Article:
Superdome officials felt a network allowing 30,000 simultaneous connections would be just fine, given that the previous year’s Super Bowl saw only 8,260 at its peak. They were generally right, as the network performed well, even for part of the game’s power outage.

The New England Patriots installed a full-stadium Wi-Fi network this past season as well. It was never used by more than 10,000 or so people simultaneously, or by more than 16,000 people over the course of a full game. “Can 70,000 people get on the network at once? The answer to that is no,” said John Brams, director of hospitality and venues at the Patriots’ network vendor, Enterasys. “If everyone tried to do it all at once, that’s probably not going to happen.”

But as more fans bring smart devices into stadiums, activities like viewing instant replays or live camera angles available only to ticket holders will become increasingly common. It’ll put more people on the network at once and require bigger wireless pipes. So if Williams and Malik have their way, every single 49ers ticket holder will enjoy a wireless connection faster than any wide receiver sprinting toward the end zone.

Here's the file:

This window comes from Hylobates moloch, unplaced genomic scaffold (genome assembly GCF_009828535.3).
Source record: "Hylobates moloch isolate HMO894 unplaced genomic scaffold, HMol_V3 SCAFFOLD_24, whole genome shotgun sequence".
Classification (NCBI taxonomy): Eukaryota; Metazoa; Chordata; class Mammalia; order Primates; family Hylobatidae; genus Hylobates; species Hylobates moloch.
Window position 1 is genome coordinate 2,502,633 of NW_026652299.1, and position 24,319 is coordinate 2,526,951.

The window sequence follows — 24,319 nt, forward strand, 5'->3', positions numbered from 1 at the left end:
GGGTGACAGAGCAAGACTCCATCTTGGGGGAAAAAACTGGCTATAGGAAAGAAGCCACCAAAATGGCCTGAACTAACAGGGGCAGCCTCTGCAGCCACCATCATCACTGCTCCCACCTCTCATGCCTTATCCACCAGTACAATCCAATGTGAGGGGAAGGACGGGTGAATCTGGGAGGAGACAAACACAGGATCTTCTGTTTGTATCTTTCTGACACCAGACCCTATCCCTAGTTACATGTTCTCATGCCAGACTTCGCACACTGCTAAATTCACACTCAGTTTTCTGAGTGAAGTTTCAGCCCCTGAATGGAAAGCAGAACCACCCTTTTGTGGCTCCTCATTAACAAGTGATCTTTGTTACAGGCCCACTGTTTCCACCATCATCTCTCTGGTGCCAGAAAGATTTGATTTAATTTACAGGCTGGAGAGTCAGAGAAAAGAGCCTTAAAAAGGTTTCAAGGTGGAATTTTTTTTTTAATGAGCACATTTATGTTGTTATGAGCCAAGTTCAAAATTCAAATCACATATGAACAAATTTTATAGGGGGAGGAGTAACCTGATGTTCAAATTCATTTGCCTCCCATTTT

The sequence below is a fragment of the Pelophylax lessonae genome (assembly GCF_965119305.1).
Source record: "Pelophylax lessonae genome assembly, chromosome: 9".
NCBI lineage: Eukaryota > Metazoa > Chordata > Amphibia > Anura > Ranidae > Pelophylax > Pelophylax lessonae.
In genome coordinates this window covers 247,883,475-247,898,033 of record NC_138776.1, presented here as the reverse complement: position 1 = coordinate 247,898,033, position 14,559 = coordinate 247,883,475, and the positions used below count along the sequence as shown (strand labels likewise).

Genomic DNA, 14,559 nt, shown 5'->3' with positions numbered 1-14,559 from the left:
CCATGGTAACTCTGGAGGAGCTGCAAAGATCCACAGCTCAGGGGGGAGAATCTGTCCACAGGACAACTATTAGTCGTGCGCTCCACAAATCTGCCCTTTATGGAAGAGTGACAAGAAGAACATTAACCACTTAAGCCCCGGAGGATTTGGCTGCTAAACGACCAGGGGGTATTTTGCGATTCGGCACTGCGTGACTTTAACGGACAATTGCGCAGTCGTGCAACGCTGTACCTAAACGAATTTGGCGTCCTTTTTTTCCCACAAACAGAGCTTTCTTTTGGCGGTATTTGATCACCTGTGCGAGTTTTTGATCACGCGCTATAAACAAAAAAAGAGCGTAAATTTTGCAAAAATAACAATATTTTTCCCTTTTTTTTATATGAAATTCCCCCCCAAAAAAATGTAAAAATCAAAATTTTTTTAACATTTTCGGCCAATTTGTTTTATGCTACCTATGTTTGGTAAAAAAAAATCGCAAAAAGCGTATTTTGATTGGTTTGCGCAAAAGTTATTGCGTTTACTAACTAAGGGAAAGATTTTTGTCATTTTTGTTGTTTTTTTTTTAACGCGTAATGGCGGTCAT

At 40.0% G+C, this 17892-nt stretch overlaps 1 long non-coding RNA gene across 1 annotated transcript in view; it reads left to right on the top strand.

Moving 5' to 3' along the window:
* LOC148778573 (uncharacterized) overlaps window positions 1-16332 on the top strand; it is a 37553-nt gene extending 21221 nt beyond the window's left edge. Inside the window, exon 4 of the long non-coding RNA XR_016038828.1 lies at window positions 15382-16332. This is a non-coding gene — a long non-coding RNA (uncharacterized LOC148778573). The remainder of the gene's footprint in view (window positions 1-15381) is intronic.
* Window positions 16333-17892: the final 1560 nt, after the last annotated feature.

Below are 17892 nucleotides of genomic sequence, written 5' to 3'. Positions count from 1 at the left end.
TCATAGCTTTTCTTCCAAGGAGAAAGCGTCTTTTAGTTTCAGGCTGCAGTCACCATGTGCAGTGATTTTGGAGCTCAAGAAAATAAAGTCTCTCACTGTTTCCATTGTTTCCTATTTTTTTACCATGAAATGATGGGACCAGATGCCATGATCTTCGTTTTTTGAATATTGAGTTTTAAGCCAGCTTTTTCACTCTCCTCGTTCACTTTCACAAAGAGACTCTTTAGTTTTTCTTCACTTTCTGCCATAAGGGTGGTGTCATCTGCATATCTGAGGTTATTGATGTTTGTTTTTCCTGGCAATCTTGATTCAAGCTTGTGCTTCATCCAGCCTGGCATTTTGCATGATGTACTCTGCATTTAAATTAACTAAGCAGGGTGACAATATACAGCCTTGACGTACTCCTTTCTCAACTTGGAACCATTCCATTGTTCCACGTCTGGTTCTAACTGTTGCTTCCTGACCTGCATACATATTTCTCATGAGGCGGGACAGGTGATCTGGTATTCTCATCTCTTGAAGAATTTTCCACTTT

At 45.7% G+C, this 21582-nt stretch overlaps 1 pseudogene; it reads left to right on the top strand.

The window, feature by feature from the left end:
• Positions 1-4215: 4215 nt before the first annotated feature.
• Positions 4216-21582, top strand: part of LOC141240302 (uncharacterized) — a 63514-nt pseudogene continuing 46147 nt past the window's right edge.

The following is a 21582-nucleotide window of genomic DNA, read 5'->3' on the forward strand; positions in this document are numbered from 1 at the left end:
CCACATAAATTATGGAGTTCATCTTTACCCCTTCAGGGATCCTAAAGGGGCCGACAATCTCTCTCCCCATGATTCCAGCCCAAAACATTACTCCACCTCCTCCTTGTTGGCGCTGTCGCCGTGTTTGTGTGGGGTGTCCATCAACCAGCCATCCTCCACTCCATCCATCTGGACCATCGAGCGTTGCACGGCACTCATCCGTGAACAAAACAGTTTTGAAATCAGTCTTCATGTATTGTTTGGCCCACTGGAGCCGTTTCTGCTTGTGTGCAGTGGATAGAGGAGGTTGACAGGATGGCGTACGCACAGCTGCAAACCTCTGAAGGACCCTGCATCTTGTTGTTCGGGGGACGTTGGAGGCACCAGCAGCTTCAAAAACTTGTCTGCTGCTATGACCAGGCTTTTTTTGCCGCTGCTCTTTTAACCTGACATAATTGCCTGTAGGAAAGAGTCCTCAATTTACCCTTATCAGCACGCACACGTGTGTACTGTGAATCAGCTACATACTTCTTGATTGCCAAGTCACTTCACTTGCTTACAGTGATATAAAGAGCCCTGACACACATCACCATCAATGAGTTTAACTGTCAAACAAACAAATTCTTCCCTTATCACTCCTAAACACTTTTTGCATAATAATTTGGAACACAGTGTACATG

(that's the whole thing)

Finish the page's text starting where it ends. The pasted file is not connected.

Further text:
“Is it really possible to give Wi-Fi to 68,500 fans at once?” I asked. I expected some hemming and hawing about how the 49ers will do their best and that not everyone will ever try to use the network at once anyway.

“Yes. We can support all 68,500,” Williams said emphatically.

How?

“How not?” he answered.

Won’t you have to limit the capacity each fan can get?

Again, absolutely not. “Within the stadium itself, there will probably be a terabit of capacity. The 68,500 will not be able to penetrate that. Our intentions in terms of Wi-Fi are to be able to provide a similar experience that you would receive with LTE services, which today is anywhere from 20 to 40 megabits per second, per user.

“The goal is to provide you with enough bandwidth that you would saturate your device before you saturate the network,” Williams said. “That’s what we expect to do.”

Fans won’t be limited by what section they’re in, either. If the 49ers offer an app that allows fans to order food from their seats, or if they offer a live video streaming app, they’ll be available to all fans.